Dry Dock Refit Safety

osha Compliance Safety Training

A procedural approach to health, safety and environmental impact

T  he introduction of the International Safety Management (ISM) Code has resulted in vessels being operated under a procedural process involving both shore and onboard ship management. This has caused ship owners and managers to examine the health, safety and environmental aspects and impacts of the business that they conduct. It is designed to ensure that all risks are captured, analyzed and mitigated as far as is reasonably practical. For most masters and crew in well-run ships with responsible management structures ashore, their daily routines are regimented by company procedure manuals which give guidance and instruction in the day to day operation of the ship in which they serve.

Industrial & Marine Safety Consulting provides essential safety advice for personnel arriving at the yard from either shore or sea, the shipyard’s Health and Safety department will carry out safety induction training for all persons coming on to the site for both ships’ crews and contractors. The induction process for ship’s crew takes place as soon as practical after a ship arrives in dock and before contractors carry out any work. This requirement is incorporated into the standard terms of the repair contract.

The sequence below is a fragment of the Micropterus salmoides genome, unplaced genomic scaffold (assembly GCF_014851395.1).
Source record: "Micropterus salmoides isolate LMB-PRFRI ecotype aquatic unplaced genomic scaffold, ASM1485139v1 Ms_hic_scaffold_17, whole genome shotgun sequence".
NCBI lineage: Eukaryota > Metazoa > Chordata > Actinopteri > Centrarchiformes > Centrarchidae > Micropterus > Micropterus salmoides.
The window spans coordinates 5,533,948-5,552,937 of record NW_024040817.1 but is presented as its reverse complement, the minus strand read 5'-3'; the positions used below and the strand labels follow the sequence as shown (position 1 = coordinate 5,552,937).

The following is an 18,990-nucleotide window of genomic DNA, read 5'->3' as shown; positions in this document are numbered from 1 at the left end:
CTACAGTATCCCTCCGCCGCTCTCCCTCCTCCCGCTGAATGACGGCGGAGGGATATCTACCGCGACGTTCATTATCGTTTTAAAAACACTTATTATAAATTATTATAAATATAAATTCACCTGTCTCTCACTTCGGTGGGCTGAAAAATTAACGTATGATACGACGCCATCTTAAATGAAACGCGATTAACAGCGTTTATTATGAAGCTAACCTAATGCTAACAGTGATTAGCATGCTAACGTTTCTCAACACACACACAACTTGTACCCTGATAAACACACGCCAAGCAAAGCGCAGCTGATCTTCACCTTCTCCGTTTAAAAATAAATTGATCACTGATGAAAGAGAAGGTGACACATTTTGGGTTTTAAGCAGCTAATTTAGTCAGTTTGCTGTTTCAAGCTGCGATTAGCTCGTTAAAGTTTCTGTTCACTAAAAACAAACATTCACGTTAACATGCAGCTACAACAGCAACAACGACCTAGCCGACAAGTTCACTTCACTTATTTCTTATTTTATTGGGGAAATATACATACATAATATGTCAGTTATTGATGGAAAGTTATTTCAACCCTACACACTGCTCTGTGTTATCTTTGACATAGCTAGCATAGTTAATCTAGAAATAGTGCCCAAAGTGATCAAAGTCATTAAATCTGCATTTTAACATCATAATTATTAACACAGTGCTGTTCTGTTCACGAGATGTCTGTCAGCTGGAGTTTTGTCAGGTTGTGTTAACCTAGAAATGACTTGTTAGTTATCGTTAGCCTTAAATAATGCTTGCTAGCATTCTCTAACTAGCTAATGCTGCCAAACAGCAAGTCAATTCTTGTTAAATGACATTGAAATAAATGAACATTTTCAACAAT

All vessels undergoing work within the yard are subject to a daily audit visit by our Safety Manager, who will make himself known to the master and the company superintendent at this time and who will observe activities around the vessel using a scoring method to determine the level of protection being applied. Copies of the daily safety record sheet are passed to the Production and Ship Manager in charge of work on board. Work may be stopped immediately if our Safety Manager observes or is made aware of a seriously unsafe condition. This may also occur if there is no marked improvement in a previously highlighted area.

Ship and yard managers meet daily to discuss matters affecting overall progress and quality. The first item on the agenda is health and safety where all those present can state any problems they are experiencing onboard vessels and the proposed corrective action that is to be taken. It is interesting to note that there is an increasing tendency for some companies to increase the scope of work that they expect the crew to carry out while in dock. This does not normally present a problem in ships where a reasonable safety culture exists on board. There have, however, been occasions where ships’ staff have been refused permission to carry out potentially hazardous tasks for which they are clearly untrained.